B.C. Premier John Horgan says the NDP government's $10-a-day childcare plan, a central plank from the party's spring election campaign that could eventually cost as much as $1.5-billion a year, hinges on funding from the federal government.
"If we're going to deliver on our commitments to childcare – affordable, accessible childcare – we're going to need a willing partner at the federal level, and we spent a good deal of our time talking about that," Mr. Horgan told reporters Thursday after a 30-minute meeting with Prime Minster Justin Trudeau.
Mr. Horgan acknowledged the issue of childcare was "critically important" to B.C. voters and said the topic was a focus of his meeting with the Prime Minister.
The party's election platform provided details of how an NDP government would fund early aspects of the daycare plan in the next three years – the cost was projected to be $400-million by 2019-20 – but did not say how it would pay for the entire thing. The party said it could take a decade for the program to be fully up and running, when it would cost about $1.5-billion.
It fended off criticism during the campaign that several of its promises, including the daycare program, would be too costly, but the NDP repeatedly insisted it could find the money to pay for them. The New Democrats argued the daycare program would eventually pay for itself, as parents were able to return to work and pay taxes.
There was no mention of the daycare promise in a mid-year September budget, but the government has promised there would be more details in its first full-year budget in February.
Earlier this month, Mr. Horgan said he remain committed to the specific program, declaring at the NDP's first convention since taking power: "It's been 16 weeks and we have a four-year term and we are going to do everything we can to implement the program that we ran on."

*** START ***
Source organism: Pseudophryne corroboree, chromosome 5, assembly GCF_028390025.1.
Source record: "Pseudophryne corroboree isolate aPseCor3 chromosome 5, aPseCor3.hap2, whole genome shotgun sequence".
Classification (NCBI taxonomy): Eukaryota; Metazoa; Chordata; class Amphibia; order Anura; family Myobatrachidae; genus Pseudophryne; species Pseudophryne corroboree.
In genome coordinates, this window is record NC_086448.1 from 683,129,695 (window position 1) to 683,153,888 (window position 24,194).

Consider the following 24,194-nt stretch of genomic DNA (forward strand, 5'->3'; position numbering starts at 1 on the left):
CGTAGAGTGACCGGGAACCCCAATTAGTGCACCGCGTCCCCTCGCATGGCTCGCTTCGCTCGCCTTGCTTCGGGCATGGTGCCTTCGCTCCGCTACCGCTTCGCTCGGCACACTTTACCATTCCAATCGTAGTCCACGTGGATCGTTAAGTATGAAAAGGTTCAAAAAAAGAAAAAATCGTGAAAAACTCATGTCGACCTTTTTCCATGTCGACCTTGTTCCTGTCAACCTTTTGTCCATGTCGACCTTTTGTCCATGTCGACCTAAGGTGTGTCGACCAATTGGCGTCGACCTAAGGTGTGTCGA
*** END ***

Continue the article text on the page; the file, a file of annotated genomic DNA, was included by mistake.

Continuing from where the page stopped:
Mr. Trudeau did not provide any details about what, if any, support his government was prepared to offer B.C. as it puts together its childcare program. Earlier this year, the federal government pledged $7.5-billion for childcare over 11 years.
Mr. Trudeau highlighted several issues, including the opioid crisis and protection of the environment as joint priorities.
However, he only referred to childcare in passing as one of a number of files.
In response, Mr. Horgan acknowledged "challenging issues" between Ottawa and B.C., but added, "We tend to focus on the things we can make progress on."
Later, in the afternoon, Mr. Horgan said he had also talked to the Prime Minister about such files as housing, postsecondary education and federal assistance to help with recovery costs from this year's forest fires in B.C.
"I raised a host of issues with him," Mr. Horgan said.
"The Prime Minister recommitted federal participation in the housing sector for the first time in a long, long time. I look forward to that manifesting itself in the coming months."
Asked if he had specific requests for Mr. Trudeau on the varied files, Mr. Horgan replied, "Cash," but did not elaborate on figures.
Mr. Horgan also told the news conference that he felt "obliged" to mention concerns about the planned expansion of the Trans Mountain pipeline between the Alberta oil sands and the Lower Mainland. The federal government has approved the project while B.C. has gone to court to fight it.
"We reiterated our position and the Prime Minister acknowledged that and reiterated his position," Mr. Horgan said.
The pair met at the Vancouver Convention Centre after both speaking at an event about a planned Women Deliver international conference on gender equity that will be held in Vancouver in 2019, attracting more than 6,000 delegates, including global leaders, academics and activists.
During his remarks about gender equity and the conference, Mr. Horgan said he hoped to have the "universal, accessible" childcare in place by the 2019 gathering.